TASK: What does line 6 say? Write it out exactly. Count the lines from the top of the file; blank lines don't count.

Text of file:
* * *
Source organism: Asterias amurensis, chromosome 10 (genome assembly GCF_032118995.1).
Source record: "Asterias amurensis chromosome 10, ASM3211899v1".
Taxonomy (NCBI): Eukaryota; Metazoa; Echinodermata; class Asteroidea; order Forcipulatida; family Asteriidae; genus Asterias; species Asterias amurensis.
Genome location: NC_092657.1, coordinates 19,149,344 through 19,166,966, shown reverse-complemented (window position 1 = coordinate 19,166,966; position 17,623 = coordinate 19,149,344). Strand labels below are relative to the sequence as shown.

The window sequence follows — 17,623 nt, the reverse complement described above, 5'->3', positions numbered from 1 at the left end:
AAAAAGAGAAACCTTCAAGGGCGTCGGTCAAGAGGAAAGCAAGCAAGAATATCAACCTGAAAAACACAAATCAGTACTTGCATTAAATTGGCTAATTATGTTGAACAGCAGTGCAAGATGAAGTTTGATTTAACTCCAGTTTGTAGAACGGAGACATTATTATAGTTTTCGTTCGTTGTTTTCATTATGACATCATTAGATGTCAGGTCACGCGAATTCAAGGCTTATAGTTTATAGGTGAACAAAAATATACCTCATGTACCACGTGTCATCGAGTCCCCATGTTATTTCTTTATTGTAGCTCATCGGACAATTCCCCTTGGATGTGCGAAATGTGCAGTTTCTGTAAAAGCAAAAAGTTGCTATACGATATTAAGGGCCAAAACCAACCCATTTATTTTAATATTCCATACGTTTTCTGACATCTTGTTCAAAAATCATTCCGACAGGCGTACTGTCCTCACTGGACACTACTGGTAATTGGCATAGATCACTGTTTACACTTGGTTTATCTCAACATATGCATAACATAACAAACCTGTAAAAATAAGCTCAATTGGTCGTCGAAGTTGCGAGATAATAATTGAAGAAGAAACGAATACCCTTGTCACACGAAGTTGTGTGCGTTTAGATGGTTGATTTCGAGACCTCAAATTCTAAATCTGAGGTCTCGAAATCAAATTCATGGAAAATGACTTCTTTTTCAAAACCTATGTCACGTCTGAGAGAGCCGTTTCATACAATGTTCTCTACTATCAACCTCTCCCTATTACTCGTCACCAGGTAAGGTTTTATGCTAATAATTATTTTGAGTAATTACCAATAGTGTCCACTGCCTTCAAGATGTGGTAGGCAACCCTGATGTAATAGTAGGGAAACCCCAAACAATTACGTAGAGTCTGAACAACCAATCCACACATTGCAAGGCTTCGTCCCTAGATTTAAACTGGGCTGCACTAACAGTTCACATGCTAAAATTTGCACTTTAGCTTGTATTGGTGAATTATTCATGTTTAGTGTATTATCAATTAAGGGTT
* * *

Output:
AAAAAGAGAAACCTTCAAGGGCGTCGGTCAAGAGGAAAGCAAGCAAGAATATCAACCTGAAAAACACAAATCAGTACTTGCATTAAATTGGCTAATTATGTTGAACAGCAGTGCAAGATGAAGTTTGATTTAACTCCAGTTTGTAGAACGGAGACATTATTATAGTTTTCGTTCGTTGTTTTCATTATGACATCATTAGATGTCAGGTCACGCGAATTCAAGGCTTATAGTTTATAGGTGAACAAAAATATACCTCATGTACCACGTGTCATCGAGTCCCCATGTTATTTCTTTATTGTAGCTCATCGGACAATTCCCCTTGGATGTGCGAAATGTGCAGTTTCTGTAAAAGCAAAAAGTTGCTATACGATATTAAGGGCCAAAACCAACCCATTTATTTTAATATTCCATACGTTTTCTGACATCTTGTTCAAAAATCATTCCGACAGGCGTACTGTCCTCACTGGACACTACTGGTAATTGGCATAGATCACTGTTTACACTTGGTTTATCTCAACATATGCATAACATAACAAACCTGTAAAAATAAGCTCAATTGGTCGTCGAAGTTGCGAGATAATAATTGAAGAAGAAACGAATACCCTTGTCACACGAAGTTGTGTGCGTTTAGATGGTTGATTTCGAGACCTCAAATTCTAAATCTGAGGTCTCGAAATCAAATTCATGGAAAATGACTTCTTTTTCAAAACCTATGTCACGTCTGAGAGAGCCGTTTCATACAATGTTCTCTACTATCAACCTCTCCCTATTACTCGTCACCAGGTAAGGTTTTATGCTAATAATTATTTTGAGTAATTACCAATAGTGTCCACTGCCTTCAAGATGTGGTAGGCAACCCTGATGTAATAGTAGGGAAACCCCAAACAATTACGTAGAGTCTGAACAACCAATCCACACATTGCAAGGCTTCGTCCCTAGATTTAAACTGGGCTGCACTAACAGTTCACATGCTAAAATTTGCACTTTAGCTTGTATTGGTGAATTATTCATGTTTAGTGTATTATCAATTAAGGGTT